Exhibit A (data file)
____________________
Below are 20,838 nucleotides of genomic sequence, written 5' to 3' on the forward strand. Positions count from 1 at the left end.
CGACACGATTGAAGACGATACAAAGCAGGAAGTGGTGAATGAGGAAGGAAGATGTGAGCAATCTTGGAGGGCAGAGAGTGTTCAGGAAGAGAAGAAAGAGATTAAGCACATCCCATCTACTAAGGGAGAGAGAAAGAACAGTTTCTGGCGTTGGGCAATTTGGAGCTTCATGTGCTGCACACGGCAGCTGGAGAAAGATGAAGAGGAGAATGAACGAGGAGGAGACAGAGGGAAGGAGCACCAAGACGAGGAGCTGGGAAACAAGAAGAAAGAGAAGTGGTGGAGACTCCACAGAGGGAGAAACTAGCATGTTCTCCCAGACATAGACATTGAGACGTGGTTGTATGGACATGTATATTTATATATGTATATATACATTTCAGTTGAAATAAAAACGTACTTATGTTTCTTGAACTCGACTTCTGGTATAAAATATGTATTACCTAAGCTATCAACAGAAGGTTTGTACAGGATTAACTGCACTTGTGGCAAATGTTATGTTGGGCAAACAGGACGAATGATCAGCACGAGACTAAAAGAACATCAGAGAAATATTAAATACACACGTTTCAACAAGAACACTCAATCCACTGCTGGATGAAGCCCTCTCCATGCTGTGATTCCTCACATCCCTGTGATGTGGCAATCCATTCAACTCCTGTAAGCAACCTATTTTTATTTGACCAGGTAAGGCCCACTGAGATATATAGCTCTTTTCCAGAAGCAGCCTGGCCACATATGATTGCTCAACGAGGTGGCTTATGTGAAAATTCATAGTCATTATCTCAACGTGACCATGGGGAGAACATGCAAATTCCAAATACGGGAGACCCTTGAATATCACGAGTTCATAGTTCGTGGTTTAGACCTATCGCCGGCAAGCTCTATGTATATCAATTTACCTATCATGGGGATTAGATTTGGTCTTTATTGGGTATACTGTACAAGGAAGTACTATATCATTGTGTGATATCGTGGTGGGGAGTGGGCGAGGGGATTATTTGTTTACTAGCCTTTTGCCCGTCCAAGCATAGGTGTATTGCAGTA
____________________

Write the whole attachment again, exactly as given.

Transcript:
Below are 20,838 nucleotides of genomic sequence, written 5' to 3' on the forward strand. Positions count from 1 at the left end.
CGACACGATTGAAGACGATACAAAGCAGGAAGTGGTGAATGAGGAAGGAAGATGTGAGCAATCTTGGAGGGCAGAGAGTGTTCAGGAAGAGAAGAAAGAGATTAAGCACATCCCATCTACTAAGGGAGAGAGAAAGAACAGTTTCTGGCGTTGGGCAATTTGGAGCTTCATGTGCTGCACACGGCAGCTGGAGAAAGATGAAGAGGAGAATGAACGAGGAGGAGACAGAGGGAAGGAGCACCAAGACGAGGAGCTGGGAAACAAGAAGAAAGAGAAGTGGTGGAGACTCCACAGAGGGAGAAACTAGCATGTTCTCCCAGACATAGACATTGAGACGTGGTTGTATGGACATGTATATTTATATATGTATATATACATTTCAGTTGAAATAAAAACGTACTTATGTTTCTTGAACTCGACTTCTGGTATAAAATATGTATTACCTAAGCTATCAACAGAAGGTTTGTACAGGATTAACTGCACTTGTGGCAAATGTTATGTTGGGCAAACAGGACGAATGATCAGCACGAGACTAAAAGAACATCAGAGAAATATTAAATACACACGTTTCAACAAGAACACTCAATCCACTGCTGGATGAAGCCCTCTCCATGCTGTGATTCCTCACATCCCTGTGATGTGGCAATCCATTCAACTCCTGTAAGCAACCTATTTTTATTTGACCAGGTAAGGCCCACTGAGATATATAGCTCTTTTCCAGAAGCAGCCTGGCCACATATGATTGCTCAACGAGGTGGCTTATGTGAAAATTCATAGTCATTATCTCAACGTGACCATGGGGAGAACATGCAAATTCCAAATACGGGAGACCCTTGAATATCACGAGTTCATAGTTCGTGGTTTAGACCTATCGCCGGCAAGCTCTATGTATATCAATTTACCTATCATGGGGATTAGATTTGGTCTTTATTGGGTATACTGTACAAGGAAGTACTATATCATTGTGTGATATCGTGGTGGGGAGTGGGCGAGGGGATTATTTGTTTACTAGCCTTTTGCCCGTCCAAGCATAGGTGTATTGCAGTA